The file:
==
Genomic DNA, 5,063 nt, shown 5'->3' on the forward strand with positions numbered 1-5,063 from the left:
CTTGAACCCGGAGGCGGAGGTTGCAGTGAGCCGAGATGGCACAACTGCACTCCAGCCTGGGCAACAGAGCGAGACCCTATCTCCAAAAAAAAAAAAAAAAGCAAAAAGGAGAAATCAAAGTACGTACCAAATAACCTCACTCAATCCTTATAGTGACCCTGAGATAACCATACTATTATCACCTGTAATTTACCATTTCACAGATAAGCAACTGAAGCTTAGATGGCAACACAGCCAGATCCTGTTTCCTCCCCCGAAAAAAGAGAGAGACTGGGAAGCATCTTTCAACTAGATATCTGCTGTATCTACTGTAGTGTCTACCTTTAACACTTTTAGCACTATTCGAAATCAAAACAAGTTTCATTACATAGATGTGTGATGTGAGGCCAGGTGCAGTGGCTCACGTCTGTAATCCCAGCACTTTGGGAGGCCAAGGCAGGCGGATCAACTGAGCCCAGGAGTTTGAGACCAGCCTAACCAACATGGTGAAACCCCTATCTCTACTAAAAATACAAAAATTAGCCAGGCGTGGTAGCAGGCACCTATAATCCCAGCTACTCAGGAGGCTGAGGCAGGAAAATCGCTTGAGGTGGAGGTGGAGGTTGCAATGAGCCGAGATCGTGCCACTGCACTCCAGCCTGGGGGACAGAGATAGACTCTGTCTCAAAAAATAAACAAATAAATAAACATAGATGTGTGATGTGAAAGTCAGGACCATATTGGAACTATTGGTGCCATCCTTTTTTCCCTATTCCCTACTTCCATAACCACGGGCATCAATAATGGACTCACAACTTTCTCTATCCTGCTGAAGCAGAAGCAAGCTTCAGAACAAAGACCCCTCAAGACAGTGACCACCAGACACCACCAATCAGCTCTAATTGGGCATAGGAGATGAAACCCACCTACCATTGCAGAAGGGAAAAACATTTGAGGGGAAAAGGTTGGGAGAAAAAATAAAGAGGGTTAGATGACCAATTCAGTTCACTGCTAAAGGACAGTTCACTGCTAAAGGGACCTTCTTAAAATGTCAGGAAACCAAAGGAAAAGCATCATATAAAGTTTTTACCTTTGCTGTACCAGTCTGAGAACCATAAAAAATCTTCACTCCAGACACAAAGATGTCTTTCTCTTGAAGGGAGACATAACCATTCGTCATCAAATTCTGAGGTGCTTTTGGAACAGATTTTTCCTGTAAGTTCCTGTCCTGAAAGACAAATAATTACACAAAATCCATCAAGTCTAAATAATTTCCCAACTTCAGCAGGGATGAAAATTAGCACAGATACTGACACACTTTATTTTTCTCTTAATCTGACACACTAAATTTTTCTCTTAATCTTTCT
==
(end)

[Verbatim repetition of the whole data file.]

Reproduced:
Genomic DNA, 5,063 nt, shown 5'->3' on the forward strand with positions numbered 1-5,063 from the left:
CTTGAACCCGGAGGCGGAGGTTGCAGTGAGCCGAGATGGCACAACTGCACTCCAGCCTGGGCAACAGAGCGAGACCCTATCTCCAAAAAAAAAAAAAAAAGCAAAAAGGAGAAATCAAAGTACGTACCAAATAACCTCACTCAATCCTTATAGTGACCCTGAGATAACCATACTATTATCACCTGTAATTTACCATTTCACAGATAAGCAACTGAAGCTTAGATGGCAACACAGCCAGATCCTGTTTCCTCCCCCGAAAAAAGAGAGAGACTGGGAAGCATCTTTCAACTAGATATCTGCTGTATCTACTGTAGTGTCTACCTTTAACACTTTTAGCACTATTCGAAATCAAAACAAGTTTCATTACATAGATGTGTGATGTGAGGCCAGGTGCAGTGGCTCACGTCTGTAATCCCAGCACTTTGGGAGGCCAAGGCAGGCGGATCAACTGAGCCCAGGAGTTTGAGACCAGCCTAACCAACATGGTGAAACCCCTATCTCTACTAAAAATACAAAAATTAGCCAGGCGTGGTAGCAGGCACCTATAATCCCAGCTACTCAGGAGGCTGAGGCAGGAAAATCGCTTGAGGTGGAGGTGGAGGTTGCAATGAGCCGAGATCGTGCCACTGCACTCCAGCCTGGGGGACAGAGATAGACTCTGTCTCAAAAAATAAACAAATAAATAAACATAGATGTGTGATGTGAAAGTCAGGACCATATTGGAACTATTGGTGCCATCCTTTTTTCCCTATTCCCTACTTCCATAACCACGGGCATCAATAATGGACTCACAACTTTCTCTATCCTGCTGAAGCAGAAGCAAGCTTCAGAACAAAGACCCCTCAAGACAGTGACCACCAGACACCACCAATCAGCTCTAATTGGGCATAGGAGATGAAACCCACCTACCATTGCAGAAGGGAAAAACATTTGAGGGGAAAAGGTTGGGAGAAAAAATAAAGAGGGTTAGATGACCAATTCAGTTCACTGCTAAAGGACAGTTCACTGCTAAAGGGACCTTCTTAAAATGTCAGGAAACCAAAGGAAAAGCATCATATAAAGTTTTTACCTTTGCTGTACCAGTCTGAGAACCATAAAAAATCTTCACTCCAGACACAAAGATGTCTTTCTCTTGAAGGGAGACATAACCATTCGTCATCAAATTCTGAGGTGCTTTTGGAACAGATTTTTCCTGTAAGTTCCTGTCCTGAAAGACAAATAATTACACAAAATCCATCAAGTCTAAATAATTTCCCAACTTCAGCAGGGATGAAAATTAGCACAGATACTGACACACTTTATTTTTCTCTTAATCTGACACACTAAATTTTTCTCTTAATCTTTCT